"We are particularly concerned that many students are participating in these violent protests, or even riots jeopardising their safety and even their future. As a responsible government, we have the duty to use all available means in order to stop the escalating violence and restore calmness in society," she added, though she acknowledged that she was not sure that this new move alone could ease the political crisis.
Critics were quick to reject the use of emergency laws. And in an acknowledgment that their move would not stop unrest, some government workers were dismissed early on Friday, while schools were told to cancel extracurricular activities in anticipation of protests.
Hong Kong has been gripped by unrest since June when protests escalated over the highly divisive extradition Bill. Many of the protests descended into violence and chaos as some hardcore protesters fought riot police with petrol bombs, corrosive liquid or pelt bricks, triggering officers' use of tear gas, rubber bullets and pepper spray.
Calls are circulating online to defy the mask ban, including by wearing Halloween masks for a march.
The Civil Human Rights Front (CHRF), organiser of some of the biggest protests, has condemned the anti-mask move, saying the government has intensified its efforts to suppress the people.
Mr Eric Lai, vice-convenor of the CHRF, said: "Carrie Lam and her government have not deeply reflected upon the things that led to the events happening today, and they have also not been changing their course of action to help recover the public's faith and confidence in the government."
"Every Hong Kong citizen understands the use of the anti-mask law does not respond to the mainstream demands of Hong Kong society."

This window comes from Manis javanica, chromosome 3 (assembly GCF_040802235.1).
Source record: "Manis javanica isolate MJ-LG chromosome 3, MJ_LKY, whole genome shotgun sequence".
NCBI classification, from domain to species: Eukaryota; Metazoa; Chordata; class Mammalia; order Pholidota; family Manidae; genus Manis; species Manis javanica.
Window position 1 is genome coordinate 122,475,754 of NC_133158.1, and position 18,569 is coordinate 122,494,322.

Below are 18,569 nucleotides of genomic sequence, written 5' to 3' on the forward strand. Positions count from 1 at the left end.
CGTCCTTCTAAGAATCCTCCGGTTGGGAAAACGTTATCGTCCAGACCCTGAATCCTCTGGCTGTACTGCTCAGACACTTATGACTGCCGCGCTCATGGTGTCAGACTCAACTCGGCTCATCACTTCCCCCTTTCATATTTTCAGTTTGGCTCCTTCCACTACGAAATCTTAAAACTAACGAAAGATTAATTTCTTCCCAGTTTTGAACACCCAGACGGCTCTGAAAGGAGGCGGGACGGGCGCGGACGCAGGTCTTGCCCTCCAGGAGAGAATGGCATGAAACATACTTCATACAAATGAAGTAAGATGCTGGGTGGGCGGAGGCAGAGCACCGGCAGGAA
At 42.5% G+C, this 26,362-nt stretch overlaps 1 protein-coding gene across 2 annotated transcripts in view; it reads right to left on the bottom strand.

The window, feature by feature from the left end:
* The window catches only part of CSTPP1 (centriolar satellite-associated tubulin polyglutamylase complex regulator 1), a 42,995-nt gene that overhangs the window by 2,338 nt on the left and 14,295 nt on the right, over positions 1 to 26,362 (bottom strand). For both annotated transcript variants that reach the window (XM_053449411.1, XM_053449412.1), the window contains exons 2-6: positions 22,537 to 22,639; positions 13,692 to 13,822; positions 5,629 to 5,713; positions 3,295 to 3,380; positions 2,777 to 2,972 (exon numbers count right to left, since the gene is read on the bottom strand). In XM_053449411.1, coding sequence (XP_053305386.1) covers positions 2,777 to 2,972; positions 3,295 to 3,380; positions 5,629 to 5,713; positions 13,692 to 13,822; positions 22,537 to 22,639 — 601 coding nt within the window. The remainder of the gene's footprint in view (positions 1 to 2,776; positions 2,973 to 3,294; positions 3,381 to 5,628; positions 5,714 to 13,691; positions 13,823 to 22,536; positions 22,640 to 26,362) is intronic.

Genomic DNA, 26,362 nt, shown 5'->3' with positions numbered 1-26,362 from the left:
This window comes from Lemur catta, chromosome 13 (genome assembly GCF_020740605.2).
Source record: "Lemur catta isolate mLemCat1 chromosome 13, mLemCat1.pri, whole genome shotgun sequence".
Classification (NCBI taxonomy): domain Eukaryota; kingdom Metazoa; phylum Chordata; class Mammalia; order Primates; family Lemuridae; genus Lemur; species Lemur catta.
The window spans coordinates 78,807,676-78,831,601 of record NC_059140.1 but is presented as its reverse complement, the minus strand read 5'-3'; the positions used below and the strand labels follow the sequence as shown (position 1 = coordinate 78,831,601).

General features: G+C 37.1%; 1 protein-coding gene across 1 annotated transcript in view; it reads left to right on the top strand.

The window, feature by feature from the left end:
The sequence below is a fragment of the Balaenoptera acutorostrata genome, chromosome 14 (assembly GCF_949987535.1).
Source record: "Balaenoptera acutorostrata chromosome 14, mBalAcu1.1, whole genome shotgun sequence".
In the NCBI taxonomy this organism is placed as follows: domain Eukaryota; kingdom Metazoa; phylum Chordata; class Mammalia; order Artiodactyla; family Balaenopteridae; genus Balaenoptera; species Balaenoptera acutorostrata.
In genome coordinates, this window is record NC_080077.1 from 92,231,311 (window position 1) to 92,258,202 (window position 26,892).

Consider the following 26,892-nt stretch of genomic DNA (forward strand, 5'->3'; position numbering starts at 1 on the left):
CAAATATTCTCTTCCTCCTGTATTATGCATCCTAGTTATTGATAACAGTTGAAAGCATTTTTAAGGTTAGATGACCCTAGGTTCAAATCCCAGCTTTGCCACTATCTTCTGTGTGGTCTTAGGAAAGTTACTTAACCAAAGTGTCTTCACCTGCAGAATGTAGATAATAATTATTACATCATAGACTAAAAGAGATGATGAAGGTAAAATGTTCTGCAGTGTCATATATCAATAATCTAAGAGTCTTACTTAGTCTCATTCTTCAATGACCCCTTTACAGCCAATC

Hong Kong University legal scholar Eric Cheung told The Straits Times that he was concerned with the government resorting to emergency powers to enact the anti-mask law.
He said: "It sets a very, very dangerous precedence by passing all the normal legislative process without any consultation, no debate, no voting in the council.
"This will create a very, very unstable legal environment for Hong Kong."
The assistant professor added that "bankers and businessmen are very worried about this move" as it means the law can be changed overnight, without prior discussion and consultation.
"In particular, under this emergency law, it is basically a very wide-ranging power given to the Chief Executive in Council that would include forfeiting one's property, imposing immigration control, imposing foreign exchange control and so on," he said.
The Singapore Consulate-General in Hong Kong on Friday put out a travel advisory on Facebook over the protests.
"Large-scale protests have been taking place across Hong Kong since June 2019 which have become increasingly unpredictable. These protests can take place with little or no notice and could turn violent," the Consulate-General wrote.
"Singaporeans are advised to defer non-essential travel to Hong Kong, given current developments. If you are already in Hong Kong, you should take all necessary precautions to ensure your personal safety," it wrote.
It also said the latest information on special traffic arrangements is available online.
British Foreign Secretary Dominic Raab said on Friday that political dialogue was the only way to resolve the situation in Hong Kong.
"While governments need to ensure the security and safety of their people, they must avoid aggravating and instead reduce tensions," Mr Raab said in a statement.